And if none of these arguments convinced you, let me try one more. Think back to the last time you were called outside of working hours because something went wrong with your system. Think about how it felt to wake up in the middle of the night, log in, try to gather context from all the noise and panic. Remember heavy eyelids, hot coffee and the cold keyboard. Would you like to try a technique that can help prevent these moments from happening? I thought so too.

Pure Cloud - Go native!

The primary driver for Chaos Engineering is the ever-increasing complexity of the systems we build. Empowered by the cloud, businesses can now grow bigger and faster than ever before - and with smaller engineering teams. New startups build from the ground up as Cloud Native - leveraging technologies like Kubernetes and service mesh and methodologies like microservices.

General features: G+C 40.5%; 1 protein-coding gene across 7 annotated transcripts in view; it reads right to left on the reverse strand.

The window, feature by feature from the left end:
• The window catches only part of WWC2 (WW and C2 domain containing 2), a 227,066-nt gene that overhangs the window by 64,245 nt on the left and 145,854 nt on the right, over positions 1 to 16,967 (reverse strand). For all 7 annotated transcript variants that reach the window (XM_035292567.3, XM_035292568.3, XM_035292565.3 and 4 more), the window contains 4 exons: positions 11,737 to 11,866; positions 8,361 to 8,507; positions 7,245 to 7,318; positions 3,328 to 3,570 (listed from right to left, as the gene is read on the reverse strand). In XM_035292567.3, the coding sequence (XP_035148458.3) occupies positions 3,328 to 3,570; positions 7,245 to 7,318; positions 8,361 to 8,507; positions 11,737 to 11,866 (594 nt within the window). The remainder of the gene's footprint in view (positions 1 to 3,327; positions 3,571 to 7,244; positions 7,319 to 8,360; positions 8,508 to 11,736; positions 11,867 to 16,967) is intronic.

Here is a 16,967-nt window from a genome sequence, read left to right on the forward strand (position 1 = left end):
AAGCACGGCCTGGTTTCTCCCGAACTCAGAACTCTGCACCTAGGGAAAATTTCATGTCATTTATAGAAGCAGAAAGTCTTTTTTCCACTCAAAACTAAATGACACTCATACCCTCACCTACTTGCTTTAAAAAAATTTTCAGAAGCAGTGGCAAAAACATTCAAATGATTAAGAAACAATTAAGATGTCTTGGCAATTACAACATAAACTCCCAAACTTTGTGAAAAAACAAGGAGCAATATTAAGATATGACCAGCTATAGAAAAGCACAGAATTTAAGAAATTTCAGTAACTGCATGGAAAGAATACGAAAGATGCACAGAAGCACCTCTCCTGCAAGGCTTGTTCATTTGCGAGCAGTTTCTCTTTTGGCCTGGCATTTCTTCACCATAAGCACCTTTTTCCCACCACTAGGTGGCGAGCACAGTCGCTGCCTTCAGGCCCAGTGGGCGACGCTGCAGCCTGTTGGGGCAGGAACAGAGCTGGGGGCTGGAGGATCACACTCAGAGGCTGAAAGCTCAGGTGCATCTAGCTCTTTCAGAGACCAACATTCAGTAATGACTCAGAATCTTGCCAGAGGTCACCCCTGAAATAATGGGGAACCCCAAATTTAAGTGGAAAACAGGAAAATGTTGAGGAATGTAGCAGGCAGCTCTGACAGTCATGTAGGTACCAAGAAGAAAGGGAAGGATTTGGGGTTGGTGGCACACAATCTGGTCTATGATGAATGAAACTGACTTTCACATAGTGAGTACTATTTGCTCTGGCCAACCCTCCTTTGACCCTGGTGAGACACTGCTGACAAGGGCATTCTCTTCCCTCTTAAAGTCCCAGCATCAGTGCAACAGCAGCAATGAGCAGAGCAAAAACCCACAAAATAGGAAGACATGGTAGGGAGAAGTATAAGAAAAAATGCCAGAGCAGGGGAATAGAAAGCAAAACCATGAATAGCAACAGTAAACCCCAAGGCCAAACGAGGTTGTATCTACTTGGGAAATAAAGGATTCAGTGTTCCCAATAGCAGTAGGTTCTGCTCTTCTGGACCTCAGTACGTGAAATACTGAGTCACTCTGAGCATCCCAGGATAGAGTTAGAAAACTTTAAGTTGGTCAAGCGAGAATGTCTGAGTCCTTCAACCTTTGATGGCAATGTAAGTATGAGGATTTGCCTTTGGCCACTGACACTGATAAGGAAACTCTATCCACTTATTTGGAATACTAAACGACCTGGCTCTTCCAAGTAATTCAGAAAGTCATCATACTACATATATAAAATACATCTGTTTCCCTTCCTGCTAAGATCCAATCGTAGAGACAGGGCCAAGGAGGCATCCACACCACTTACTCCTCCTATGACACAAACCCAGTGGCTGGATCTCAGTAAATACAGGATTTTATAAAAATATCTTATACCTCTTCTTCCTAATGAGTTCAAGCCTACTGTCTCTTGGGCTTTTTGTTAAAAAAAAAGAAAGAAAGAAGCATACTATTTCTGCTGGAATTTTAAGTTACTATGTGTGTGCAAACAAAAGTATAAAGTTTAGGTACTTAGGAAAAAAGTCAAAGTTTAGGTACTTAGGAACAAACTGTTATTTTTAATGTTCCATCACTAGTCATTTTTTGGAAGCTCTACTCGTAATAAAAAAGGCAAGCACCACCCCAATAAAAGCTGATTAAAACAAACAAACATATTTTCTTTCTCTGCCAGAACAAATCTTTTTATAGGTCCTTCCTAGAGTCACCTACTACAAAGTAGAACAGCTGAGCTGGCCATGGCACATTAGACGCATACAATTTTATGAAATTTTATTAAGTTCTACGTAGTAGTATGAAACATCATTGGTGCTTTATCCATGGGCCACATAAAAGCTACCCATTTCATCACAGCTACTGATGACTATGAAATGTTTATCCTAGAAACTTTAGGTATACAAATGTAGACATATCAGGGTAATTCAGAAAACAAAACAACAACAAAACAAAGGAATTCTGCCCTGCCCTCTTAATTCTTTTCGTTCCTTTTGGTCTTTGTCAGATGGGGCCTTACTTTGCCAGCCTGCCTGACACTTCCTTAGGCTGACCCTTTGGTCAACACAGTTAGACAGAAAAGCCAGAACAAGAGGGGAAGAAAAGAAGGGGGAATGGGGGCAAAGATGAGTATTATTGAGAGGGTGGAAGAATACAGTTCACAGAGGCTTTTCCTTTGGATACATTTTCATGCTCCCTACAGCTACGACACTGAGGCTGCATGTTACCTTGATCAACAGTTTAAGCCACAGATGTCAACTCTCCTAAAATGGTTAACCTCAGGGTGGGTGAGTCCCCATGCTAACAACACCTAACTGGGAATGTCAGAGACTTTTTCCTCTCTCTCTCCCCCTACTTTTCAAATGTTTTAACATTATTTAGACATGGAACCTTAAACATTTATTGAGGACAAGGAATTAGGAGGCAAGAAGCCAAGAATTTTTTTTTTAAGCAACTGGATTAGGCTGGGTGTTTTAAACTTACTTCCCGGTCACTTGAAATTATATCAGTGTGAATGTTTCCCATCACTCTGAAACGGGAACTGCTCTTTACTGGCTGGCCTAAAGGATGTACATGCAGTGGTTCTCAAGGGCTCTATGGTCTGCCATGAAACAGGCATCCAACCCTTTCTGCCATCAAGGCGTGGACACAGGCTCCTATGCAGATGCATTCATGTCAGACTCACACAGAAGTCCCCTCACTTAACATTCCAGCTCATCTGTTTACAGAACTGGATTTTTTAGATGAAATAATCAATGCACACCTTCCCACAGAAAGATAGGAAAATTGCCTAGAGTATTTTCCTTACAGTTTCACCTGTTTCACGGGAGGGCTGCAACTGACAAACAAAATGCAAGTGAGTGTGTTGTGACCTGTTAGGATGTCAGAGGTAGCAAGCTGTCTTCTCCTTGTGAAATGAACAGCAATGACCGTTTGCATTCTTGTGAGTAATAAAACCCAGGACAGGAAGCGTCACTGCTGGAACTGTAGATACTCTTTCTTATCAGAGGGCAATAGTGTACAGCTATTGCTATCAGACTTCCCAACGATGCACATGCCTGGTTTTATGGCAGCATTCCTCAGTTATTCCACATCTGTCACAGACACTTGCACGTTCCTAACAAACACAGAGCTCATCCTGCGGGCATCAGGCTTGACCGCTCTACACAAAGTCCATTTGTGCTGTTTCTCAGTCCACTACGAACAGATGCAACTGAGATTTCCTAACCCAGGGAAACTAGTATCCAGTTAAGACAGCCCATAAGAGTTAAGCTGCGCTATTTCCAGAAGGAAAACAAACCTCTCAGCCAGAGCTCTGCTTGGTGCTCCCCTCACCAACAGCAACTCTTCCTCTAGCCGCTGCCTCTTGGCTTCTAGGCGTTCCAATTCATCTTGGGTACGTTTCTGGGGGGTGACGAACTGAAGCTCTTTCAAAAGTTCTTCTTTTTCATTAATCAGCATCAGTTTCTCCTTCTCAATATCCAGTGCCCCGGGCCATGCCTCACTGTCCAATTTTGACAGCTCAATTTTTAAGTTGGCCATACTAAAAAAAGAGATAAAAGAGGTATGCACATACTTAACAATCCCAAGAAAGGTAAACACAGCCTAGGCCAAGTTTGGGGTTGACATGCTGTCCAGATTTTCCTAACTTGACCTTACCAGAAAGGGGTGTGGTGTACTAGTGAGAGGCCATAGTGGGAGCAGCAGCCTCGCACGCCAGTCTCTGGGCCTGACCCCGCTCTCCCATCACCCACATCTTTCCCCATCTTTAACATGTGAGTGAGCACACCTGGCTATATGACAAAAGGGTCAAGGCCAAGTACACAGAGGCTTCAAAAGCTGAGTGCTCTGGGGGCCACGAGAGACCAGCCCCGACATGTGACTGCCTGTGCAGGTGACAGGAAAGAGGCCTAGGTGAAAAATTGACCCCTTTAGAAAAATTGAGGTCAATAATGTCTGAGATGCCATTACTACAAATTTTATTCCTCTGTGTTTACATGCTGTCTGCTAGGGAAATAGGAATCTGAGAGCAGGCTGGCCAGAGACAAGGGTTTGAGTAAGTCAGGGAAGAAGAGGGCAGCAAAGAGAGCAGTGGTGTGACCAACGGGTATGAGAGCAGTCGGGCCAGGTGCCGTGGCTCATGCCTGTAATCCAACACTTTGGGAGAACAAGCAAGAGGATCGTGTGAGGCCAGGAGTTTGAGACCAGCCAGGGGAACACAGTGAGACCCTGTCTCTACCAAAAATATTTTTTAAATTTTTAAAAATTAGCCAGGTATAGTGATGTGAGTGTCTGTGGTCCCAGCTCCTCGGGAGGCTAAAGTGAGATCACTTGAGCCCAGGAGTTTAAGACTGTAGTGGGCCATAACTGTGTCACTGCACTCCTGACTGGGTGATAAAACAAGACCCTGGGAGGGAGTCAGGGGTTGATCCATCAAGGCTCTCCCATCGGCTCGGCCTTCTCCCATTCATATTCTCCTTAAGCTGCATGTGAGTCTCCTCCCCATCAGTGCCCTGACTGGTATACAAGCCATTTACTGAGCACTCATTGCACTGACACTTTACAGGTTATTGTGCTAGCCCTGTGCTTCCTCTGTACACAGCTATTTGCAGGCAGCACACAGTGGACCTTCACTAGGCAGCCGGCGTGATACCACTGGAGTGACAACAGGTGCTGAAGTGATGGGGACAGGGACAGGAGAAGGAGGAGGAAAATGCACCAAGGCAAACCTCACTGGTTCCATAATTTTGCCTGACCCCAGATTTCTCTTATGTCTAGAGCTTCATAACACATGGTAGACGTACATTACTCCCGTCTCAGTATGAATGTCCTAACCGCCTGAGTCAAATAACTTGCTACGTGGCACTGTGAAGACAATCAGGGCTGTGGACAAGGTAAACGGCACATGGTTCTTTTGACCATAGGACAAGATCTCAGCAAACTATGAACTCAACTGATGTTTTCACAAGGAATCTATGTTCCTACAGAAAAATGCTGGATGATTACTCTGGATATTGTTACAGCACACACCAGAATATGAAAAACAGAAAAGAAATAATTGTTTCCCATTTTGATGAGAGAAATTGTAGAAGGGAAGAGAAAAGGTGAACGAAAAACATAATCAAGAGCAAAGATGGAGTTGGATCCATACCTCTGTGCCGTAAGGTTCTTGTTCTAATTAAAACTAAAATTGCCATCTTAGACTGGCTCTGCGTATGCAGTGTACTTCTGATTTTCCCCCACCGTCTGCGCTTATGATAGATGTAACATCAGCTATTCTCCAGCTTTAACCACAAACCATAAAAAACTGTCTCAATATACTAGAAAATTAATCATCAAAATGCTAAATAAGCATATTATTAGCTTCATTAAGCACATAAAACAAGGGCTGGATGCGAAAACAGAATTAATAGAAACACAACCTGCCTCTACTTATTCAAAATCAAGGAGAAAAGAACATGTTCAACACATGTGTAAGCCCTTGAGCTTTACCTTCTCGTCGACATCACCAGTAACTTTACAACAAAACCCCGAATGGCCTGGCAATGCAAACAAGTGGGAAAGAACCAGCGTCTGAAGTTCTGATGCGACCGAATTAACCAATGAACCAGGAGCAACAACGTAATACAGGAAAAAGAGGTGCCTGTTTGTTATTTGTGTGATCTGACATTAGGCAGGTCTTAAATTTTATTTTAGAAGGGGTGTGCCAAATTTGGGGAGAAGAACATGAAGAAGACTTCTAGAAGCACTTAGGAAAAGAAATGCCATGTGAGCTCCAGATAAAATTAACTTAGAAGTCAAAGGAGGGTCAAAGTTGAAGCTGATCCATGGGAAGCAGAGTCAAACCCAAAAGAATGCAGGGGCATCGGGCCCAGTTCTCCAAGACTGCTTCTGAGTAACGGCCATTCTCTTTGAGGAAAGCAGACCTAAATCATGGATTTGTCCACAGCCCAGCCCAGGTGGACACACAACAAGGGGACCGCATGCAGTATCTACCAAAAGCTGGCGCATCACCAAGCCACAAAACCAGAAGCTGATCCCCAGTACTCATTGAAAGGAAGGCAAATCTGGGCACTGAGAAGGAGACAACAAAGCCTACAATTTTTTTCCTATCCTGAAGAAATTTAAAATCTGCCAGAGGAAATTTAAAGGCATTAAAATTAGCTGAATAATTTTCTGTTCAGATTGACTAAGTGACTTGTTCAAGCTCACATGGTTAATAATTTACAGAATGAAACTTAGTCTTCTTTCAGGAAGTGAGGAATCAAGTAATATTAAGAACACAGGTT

But in this Cloud Native, distributed and high-speed environment, the extra complexity, if left unchecked, can be devastating. For example, remember when your team celebrated getting rid of that legacy server? Migrating off of a monolithic application onto a series of microservices increased scaling capacity, visibility and fault-tolerance; but it also introduced a service mesh, exposure to networking issues (errors and slowness), retries and back-off algorithms and a brand-new set of debugging tools and techniques. Shifting responsibility from application to platform teams additionally means the need to handle large numbers of clients for the latter.

Chaos Engineering turns out to be an invaluable tool for handling this complexity. Test the system as a whole and verify that it continues to work as expected during real-life-like outage scenarios. On top of this, Chaos Engineering experiments offer the best ROI you will ever get. With just a small inexpensive experiment - you can detect a massive problem before your users do. What’s not to like about that?

Mikolaj Pawlikowski, engineering lead, Kubernetes, Bloomberg